New OS Required For Improved Online Experience

While the PlayStation 3 has a number of obstacles to overcome, its biggest problem comes right from within; the Cross Media Bar interface. Before Sony can improve the existing PlayStation Network, they may have to completely rewrite the XMB first.
Published: February 9, 2007
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Not As Cutting Edge As We Would Have Hoped

When Sony first showed off their XMB interface for the PlayStation 3 back during E3 2006, my first reactions were generally negative. Not because the XMB was practically lifted directly from the PSP and PSX (PlayStation 2 with DVR capabilities), or that the XMB was extremely limited in its functionality, but because months earlier, I had predicted that Sony would likely fall back on this interface simply due to their inability to come up with anything even remotely original or cutting edge.

While I never expected Sony to come up with something to rival the XBox 360 Dashboard - operating system design is really Microsoft's forte - I did expect Sony to offer something new and constructive, and more importantly offer something that was advanced enough to deal with the complexities of an online infrastructure. When Ken Kutaragi first discussed the early possibilities for the PS3 to link with other hard drives and computer hardware within a users' home network, I certainly believed that the PS3 OS would have to include a proper file explorer at the very least.

So in the end, I believe that we wound up with something completely different: an unoriginal, highly simplistic interface that really delivers nothing exciting and offers none of the features that many people had hoped to see. So what exactly went wrong?

What About Those Media Features?

What ever happened to the idea of being to link your PlayStation 3 wirelessly with other computer hardware and wireless devices? Kutaragi had originally envisioned the PlayStation 3 as a media hub, with the capability of transferring and streaming files from other PC's within your home network, just like a media hub (he referred to this concept as "networking hard drives". In fact, the original prototype even included additional ethernet slots to make wired connections with other computers, in effect making the PlayStation 3 into a router. In my mind, this didn't quite make much sense, since most people would be happier using a separate router for their networking capabilities. With more and more computers in the average home, it is far more likely that users would keep their wired internet connections (with the cable modem) closer to their computers, and keep their PlayStation 3's closer to the entertainment area. I wasn't too surprised when Sony decided to include only a single wired connection in the final spec. I mean, think about it: Who would want to make wired connections of their computers directly into a console? It's certainly not a practical idea. The real power of the PS3 rests in the wireless ethernet controller, and its ability to wirelessly connect with other devices. Perhaps Sony was unable to come up with the proper security software that would be required to prevent users from accidentally downloading viruses and other harmful files from a PC. Perhaps Sony was worried that users may use a network scheme of this type to transfer PS3 ISO files from the PC directly to the PS3 HD, thus clearing the way for piracy.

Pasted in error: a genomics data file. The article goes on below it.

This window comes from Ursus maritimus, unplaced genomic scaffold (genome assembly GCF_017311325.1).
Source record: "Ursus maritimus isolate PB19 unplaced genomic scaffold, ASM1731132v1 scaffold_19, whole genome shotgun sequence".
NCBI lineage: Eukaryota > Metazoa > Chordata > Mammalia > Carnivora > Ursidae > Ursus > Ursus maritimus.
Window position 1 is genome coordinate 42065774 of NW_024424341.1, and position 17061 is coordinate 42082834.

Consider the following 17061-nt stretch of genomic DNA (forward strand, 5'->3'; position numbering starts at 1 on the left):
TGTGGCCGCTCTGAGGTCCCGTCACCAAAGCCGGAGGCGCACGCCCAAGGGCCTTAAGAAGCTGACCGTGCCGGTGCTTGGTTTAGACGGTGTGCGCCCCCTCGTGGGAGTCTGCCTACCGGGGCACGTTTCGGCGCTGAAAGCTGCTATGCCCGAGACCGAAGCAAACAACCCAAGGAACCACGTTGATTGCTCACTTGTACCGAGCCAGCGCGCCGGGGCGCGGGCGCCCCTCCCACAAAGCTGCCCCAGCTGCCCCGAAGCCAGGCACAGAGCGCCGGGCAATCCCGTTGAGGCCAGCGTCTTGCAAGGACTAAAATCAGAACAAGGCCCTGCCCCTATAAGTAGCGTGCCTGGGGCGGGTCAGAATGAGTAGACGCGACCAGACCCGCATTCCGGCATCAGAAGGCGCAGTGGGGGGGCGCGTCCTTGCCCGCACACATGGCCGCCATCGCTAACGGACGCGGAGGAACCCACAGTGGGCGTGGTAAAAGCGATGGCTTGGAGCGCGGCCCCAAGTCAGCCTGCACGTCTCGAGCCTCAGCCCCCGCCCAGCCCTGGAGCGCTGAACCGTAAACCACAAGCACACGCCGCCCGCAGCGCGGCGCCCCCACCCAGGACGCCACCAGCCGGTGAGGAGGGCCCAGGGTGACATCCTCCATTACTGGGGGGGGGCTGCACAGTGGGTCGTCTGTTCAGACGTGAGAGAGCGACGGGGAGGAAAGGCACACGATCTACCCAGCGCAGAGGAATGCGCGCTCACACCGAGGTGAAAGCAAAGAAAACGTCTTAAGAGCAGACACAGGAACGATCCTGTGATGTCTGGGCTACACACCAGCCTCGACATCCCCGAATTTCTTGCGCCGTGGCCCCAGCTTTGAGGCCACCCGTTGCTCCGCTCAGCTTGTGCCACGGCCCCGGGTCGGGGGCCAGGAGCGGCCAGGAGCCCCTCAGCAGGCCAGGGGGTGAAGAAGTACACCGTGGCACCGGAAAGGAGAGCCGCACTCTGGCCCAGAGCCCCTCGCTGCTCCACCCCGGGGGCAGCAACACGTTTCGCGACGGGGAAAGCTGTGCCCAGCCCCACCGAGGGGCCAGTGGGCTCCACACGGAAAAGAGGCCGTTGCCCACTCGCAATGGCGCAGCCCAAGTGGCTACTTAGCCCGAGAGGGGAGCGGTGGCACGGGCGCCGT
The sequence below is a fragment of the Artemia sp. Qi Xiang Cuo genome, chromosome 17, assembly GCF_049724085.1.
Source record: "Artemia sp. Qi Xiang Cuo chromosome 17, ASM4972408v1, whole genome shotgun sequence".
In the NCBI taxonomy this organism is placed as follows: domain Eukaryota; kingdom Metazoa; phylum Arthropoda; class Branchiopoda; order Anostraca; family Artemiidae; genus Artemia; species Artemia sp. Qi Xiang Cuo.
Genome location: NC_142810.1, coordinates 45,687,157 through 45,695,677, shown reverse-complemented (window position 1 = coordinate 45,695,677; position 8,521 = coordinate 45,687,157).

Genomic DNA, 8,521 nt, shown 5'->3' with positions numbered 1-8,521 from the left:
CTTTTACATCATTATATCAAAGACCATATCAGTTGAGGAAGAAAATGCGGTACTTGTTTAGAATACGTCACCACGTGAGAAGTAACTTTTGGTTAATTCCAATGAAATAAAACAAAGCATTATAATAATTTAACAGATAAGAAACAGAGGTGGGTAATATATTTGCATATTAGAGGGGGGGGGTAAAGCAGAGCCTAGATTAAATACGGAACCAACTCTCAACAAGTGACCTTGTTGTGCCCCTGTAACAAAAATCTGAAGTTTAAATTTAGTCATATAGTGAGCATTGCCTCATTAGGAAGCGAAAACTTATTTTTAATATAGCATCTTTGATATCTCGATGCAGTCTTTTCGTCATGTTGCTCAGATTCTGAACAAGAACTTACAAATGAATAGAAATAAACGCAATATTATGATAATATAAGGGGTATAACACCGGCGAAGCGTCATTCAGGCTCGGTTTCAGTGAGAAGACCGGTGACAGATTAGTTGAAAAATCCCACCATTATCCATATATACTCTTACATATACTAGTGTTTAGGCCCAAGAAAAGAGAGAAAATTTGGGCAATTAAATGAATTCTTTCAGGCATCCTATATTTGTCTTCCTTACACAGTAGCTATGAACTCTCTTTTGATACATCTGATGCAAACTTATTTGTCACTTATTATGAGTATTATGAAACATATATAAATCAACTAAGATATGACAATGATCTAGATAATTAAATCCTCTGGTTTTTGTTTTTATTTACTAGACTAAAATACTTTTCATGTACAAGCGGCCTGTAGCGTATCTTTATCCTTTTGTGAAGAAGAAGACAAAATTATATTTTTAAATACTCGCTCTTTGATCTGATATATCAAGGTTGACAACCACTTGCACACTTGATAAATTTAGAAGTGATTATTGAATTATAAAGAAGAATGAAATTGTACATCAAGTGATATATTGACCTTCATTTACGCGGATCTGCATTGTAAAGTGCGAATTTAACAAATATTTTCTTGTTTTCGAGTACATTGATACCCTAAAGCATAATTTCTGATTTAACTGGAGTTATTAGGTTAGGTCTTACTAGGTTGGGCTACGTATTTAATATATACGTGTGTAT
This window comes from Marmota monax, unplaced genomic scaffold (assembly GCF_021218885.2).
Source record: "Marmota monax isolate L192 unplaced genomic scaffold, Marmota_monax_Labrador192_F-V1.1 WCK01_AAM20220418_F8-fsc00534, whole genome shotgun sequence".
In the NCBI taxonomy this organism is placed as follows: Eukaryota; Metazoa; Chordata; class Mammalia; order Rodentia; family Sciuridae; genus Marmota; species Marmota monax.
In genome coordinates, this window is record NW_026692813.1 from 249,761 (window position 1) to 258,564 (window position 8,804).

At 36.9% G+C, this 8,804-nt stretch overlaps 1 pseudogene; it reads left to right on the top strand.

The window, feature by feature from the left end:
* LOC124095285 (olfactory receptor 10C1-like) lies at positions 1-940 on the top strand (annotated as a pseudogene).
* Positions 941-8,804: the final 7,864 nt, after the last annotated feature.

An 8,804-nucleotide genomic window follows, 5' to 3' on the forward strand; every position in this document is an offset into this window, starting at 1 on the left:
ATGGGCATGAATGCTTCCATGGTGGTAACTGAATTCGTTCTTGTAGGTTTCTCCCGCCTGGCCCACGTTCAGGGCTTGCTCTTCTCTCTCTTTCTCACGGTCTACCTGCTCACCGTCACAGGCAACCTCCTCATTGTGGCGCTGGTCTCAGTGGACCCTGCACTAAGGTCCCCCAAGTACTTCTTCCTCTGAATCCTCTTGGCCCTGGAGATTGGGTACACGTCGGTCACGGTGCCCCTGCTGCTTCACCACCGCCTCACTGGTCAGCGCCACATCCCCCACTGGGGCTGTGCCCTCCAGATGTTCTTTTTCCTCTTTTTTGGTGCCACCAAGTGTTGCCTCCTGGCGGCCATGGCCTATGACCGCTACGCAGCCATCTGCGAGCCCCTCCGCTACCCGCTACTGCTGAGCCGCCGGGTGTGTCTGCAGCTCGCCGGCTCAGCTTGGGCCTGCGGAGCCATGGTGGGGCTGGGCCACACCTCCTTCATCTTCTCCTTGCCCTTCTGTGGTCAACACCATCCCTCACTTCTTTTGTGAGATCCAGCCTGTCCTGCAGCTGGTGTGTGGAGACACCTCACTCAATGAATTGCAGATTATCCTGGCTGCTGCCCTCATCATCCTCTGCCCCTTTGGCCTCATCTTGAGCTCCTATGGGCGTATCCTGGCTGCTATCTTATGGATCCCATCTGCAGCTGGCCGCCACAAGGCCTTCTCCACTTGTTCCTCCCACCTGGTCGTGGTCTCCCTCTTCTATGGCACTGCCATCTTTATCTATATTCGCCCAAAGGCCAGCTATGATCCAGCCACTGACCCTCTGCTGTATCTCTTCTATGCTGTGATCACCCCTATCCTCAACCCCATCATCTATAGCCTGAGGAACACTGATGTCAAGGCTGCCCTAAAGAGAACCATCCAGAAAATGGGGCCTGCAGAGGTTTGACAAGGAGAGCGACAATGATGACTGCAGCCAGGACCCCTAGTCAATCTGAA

Or perhaps, Ken Kutaragi simply wasn't thinking straight when it came to "home networking" solutions. Remember Kutaragi's keynote at Tokyo Game Show 2006? Kutaragi very vaguely attempted to make mention of this networking concept, but it was clear by the end of his presentation that he never really knew what he was talking about in the first place. In any case, PS3 owners cannot perform true file browsing between their PlayStation 3 and other computers or wireless devices within their network, thus making the console a very poor media hub to begin with. Instead, it would seem that Sony is relying more on the inclusion of the Memory Stick, CompactFlash and SD slots for the transfer of multimedia files - still this is rather primitive solution when you consider the advantages and benefits that wireless networking would have to offer. It's also rather sad when you consider that neither the XBox 360 nor the Wii consoles offer complete media/file transfer capabilities out of the box (the Xbox 360 DOES offer streaming capabilities, but only when used with Windows Media Extender edition). As it stands, the PS3 does have the capability of streaming files and transferring PSone games one-way to your PSP console, but you still cannot stream or transfer file content from other PCs or PSP's back onto your PS3 HD. Had these options been made available via the XMB interface, the PS3 would have had some very refreshingly original features and a sizeable edge over its competition.

Besides the lack of true media hub features, the PlayStation 3 also lacks a true online infrastructure for games. When Phil Harrison recently made his keynote speech at GDC 2007, he briefly mentioned that the online infrastructure would see "constant change" and that there would be more features to be offered down the road. However, I do not believe that this is even possible with the XMB interface in its current form. Instead, Sony will have to make significant changes to their current interface if they hope to make it more attractive and more practical for an online network.
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